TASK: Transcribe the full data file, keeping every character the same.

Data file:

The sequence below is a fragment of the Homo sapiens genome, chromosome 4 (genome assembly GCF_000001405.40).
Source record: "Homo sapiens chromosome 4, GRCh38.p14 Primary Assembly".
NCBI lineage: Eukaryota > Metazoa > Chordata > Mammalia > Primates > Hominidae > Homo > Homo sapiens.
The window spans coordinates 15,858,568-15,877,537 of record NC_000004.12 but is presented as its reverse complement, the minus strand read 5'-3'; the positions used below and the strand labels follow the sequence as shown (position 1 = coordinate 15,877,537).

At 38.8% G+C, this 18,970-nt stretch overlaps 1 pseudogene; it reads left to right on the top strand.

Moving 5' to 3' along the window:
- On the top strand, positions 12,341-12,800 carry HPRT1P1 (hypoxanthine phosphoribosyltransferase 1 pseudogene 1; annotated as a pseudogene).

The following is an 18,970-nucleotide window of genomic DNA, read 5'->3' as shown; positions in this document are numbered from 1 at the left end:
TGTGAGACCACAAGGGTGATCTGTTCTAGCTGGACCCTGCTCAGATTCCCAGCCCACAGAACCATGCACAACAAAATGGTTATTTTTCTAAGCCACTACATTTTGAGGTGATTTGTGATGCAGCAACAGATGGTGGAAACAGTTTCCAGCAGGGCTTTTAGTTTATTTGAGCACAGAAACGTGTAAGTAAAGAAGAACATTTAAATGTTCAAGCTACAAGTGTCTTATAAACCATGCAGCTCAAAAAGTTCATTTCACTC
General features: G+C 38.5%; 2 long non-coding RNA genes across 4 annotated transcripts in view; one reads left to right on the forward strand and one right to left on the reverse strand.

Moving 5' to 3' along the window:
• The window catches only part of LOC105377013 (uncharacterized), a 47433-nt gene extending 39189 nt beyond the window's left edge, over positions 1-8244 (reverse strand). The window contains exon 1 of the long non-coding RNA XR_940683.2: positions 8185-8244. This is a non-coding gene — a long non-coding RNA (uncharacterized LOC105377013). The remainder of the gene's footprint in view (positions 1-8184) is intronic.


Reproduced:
The sequence below is a fragment of the Homo sapiens genome, chromosome 4 (genome assembly GCF_000001405.40).
Source record: "Homo sapiens chromosome 4, GRCh38.p14 Primary Assembly".
NCBI lineage: Eukaryota > Metazoa > Chordata > Mammalia > Primates > Hominidae > Homo > Homo sapiens.
The window spans coordinates 15,858,568-15,877,537 of record NC_000004.12 but is presented as its reverse complement, the minus strand read 5'-3'; the positions used below and the strand labels follow the sequence as shown (position 1 = coordinate 15,877,537).

At 38.8% G+C, this 18,970-nt stretch overlaps 1 pseudogene; it reads left to right on the top strand.

Moving 5' to 3' along the window:
- On the top strand, positions 12,341-12,800 carry HPRT1P1 (hypoxanthine phosphoribosyltransferase 1 pseudogene 1; annotated as a pseudogene).

The following is an 18,970-nucleotide window of genomic DNA, read 5'->3' as shown; positions in this document are numbered from 1 at the left end:
TGTGAGACCACAAGGGTGATCTGTTCTAGCTGGACCCTGCTCAGATTCCCAGCCCACAGAACCATGCACAACAAAATGGTTATTTTTCTAAGCCACTACATTTTGAGGTGATTTGTGATGCAGCAACAGATGGTGGAAACAGTTTCCAGCAGGGCTTTTAGTTTATTTGAGCACAGAAACGTGTAAGTAAAGAAGAACATTTAAATGTTCAAGCTACAAGTGTCTTATAAACCATGCAGCTCAAAAAGTTCATTTCACTC
General features: G+C 38.5%; 2 long non-coding RNA genes across 4 annotated transcripts in view; one reads left to right on the forward strand and one right to left on the reverse strand.

Moving 5' to 3' along the window:
• The window catches only part of LOC105377013 (uncharacterized), a 47433-nt gene extending 39189 nt beyond the window's left edge, over positions 1-8244 (reverse strand). The window contains exon 1 of the long non-coding RNA XR_940683.2: positions 8185-8244. This is a non-coding gene — a long non-coding RNA (uncharacterized LOC105377013). The remainder of the gene's footprint in view (positions 1-8184) is intronic.